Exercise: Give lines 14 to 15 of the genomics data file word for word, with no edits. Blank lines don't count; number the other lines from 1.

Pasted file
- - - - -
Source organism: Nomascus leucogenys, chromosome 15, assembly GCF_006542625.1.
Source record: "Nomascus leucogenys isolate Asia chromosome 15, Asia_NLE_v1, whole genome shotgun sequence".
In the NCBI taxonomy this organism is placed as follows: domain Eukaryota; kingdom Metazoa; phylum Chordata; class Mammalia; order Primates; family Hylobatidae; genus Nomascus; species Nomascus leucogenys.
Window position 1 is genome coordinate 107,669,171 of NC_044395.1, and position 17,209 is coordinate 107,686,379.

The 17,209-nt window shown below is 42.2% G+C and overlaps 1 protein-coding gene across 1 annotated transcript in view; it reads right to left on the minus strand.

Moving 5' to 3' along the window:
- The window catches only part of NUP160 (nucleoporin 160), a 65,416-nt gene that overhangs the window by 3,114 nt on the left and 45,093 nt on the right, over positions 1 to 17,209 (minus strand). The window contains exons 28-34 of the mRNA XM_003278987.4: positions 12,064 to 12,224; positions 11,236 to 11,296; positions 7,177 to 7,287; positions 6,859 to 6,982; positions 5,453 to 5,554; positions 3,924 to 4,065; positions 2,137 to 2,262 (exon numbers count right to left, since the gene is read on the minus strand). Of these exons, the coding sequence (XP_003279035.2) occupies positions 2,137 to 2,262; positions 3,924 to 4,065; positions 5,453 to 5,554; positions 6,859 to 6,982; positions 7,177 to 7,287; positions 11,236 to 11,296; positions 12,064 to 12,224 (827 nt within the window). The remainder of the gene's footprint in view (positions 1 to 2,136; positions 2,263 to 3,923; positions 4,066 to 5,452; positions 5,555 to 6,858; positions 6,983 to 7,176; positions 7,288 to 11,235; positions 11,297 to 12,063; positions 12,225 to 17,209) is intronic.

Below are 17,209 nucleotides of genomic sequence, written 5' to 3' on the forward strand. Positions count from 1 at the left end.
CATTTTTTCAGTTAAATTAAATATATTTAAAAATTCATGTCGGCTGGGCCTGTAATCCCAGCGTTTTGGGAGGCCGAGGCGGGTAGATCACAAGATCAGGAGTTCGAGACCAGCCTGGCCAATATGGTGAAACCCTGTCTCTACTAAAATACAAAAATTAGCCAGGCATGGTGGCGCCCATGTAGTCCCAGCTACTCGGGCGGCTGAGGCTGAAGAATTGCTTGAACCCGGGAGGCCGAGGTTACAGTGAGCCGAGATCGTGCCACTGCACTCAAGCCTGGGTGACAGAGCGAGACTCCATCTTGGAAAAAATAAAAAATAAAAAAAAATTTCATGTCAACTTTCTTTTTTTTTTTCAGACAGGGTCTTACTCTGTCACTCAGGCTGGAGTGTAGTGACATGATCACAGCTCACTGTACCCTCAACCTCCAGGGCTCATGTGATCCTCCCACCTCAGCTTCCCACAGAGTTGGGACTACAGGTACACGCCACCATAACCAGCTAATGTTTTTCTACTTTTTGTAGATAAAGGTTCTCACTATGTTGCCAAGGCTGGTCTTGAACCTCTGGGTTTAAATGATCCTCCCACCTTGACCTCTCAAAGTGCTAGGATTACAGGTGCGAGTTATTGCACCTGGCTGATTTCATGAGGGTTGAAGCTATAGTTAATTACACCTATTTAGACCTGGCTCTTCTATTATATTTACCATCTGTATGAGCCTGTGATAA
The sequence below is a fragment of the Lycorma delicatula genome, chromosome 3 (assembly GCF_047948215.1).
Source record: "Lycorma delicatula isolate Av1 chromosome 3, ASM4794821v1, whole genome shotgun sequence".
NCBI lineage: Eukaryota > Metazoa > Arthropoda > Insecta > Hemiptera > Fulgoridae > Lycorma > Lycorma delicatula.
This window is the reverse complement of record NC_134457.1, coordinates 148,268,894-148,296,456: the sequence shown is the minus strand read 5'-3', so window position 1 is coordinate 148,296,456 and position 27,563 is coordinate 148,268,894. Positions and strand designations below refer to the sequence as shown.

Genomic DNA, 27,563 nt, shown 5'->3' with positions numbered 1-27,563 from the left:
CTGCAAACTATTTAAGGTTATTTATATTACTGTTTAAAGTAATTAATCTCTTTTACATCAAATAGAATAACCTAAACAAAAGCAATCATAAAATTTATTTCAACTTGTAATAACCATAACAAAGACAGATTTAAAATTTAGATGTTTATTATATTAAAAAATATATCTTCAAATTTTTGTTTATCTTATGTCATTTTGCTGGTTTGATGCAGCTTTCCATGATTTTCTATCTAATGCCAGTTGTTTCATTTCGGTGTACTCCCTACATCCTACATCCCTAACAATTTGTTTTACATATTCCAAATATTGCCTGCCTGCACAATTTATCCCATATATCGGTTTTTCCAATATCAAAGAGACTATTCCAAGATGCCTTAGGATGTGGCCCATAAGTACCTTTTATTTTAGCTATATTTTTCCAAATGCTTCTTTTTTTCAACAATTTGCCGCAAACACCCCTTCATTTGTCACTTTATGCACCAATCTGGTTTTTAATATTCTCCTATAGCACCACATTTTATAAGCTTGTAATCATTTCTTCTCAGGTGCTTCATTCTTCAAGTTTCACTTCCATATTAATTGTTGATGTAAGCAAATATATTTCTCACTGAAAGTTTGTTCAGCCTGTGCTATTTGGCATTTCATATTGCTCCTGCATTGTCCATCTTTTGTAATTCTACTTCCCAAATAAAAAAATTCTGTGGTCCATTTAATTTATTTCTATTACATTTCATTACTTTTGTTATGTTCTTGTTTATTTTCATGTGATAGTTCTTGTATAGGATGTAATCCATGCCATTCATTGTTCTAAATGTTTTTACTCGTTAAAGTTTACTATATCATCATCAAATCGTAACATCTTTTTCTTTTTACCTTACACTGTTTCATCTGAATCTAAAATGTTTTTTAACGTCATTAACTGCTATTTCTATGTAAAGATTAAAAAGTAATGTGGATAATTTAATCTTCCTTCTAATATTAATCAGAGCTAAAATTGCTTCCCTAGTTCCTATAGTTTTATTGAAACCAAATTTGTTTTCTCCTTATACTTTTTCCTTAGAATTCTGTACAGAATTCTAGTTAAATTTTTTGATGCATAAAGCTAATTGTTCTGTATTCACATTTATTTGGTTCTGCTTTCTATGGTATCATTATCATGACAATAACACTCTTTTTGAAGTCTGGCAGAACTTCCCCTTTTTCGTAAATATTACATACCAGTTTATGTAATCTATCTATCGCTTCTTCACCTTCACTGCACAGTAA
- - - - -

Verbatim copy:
Genomic DNA, 27,563 nt, shown 5'->3' with positions numbered 1-27,563 from the left:
CTGCAAACTATTTAAGGTTATTTATATTACTGTTTAAAGTAATTAATCTCTTTTACATCAAATAGAATAACCTAAACAAAAGCAATCATAAAATTTATTTCAACTTGTAATAACCATAACAAAGACAGATTTAAAATTTAGATGTTTATTATATTAAAAAATATATCTTCAAATTTTTGTTTATCTTATGTCATTTTGCTGGTTTGATGCAGCTTTCCATGATTTTCTATCTAATGCCAGTTGTTTCATTTCGGTGTACTCCCTACATCCTACATCCCTAACAATTTGTTTTACATATTCCAAATATTGCCTGCCTGCACAATTTATCCCATATATCGGTTTTTCCAATATCAAAGAGACTATTCCAAGATGCCTTAGGATGTGGCCCATAAGTACCTTTTATTTTAGCTATATTTTTCCAAATGCTTCTTTTTTTCAACAATTTGCCGCAAACACCCCTTCATTTGTCACTTTATGCACCAATCTGGTTTTTAATATTCTCCTATAGCACCACATTTTATAAGCTTGTAATCATTTCTTCTCAGGTGCTTCATTCTTCAAGTTTCACTTCCATATTAATTGTTGATGTAAGCAAATATATTTCTCACTGAAAGTTTGTTCAGCCTGTGCTATTTGGCATTTCATATTGCTCCTGCATTGTCCATCTTTTGTAATTCTACTTCCCAAATAAAAAAATTCTGTGGTCCATTTAATTTATTTCTATTACATTTCATTACTTTTGTTATGTTCTTGTTTATTTTCATGTGATAGTTCTTGTATAGGATGTAATCCATGCCATTCATTGTTCTAAATGTTTTTACTCGTTAAAGTTTACTATATCATCATCAAATCGTAACATCTTTTTCTTTTTACCTTACACTGTTTCATCTGAATCTAAAATGTTTTTTAACGTCATTAACTGCTATTTCTATGTAAAGATTAAAAAGTAATGTGGATAATTTAATCTTCCTTCTAATATTAATCAGAGCTAAAATTGCTTCCCTAGTTCCTATAGTTTTATTGAAACCAAATTTGTTTTCTCCTTATACTTTTTCCTTAGAATTCTGTACAGAATTCTAGTTAAATTTTTTGATGCATAAAGCTAATTGTTCTGTATTCACATTTATTTGGTTCTGCTTTCTATGGTATCATTATCATGACAATAACACTCTTTTTGAAGTCTGGCAGAACTTCCCCTTTTTCGTAAATATTACATACCAGTTTATGTAATCTATCTATCGCTTCTTCACCTTCACTGCACAGTAA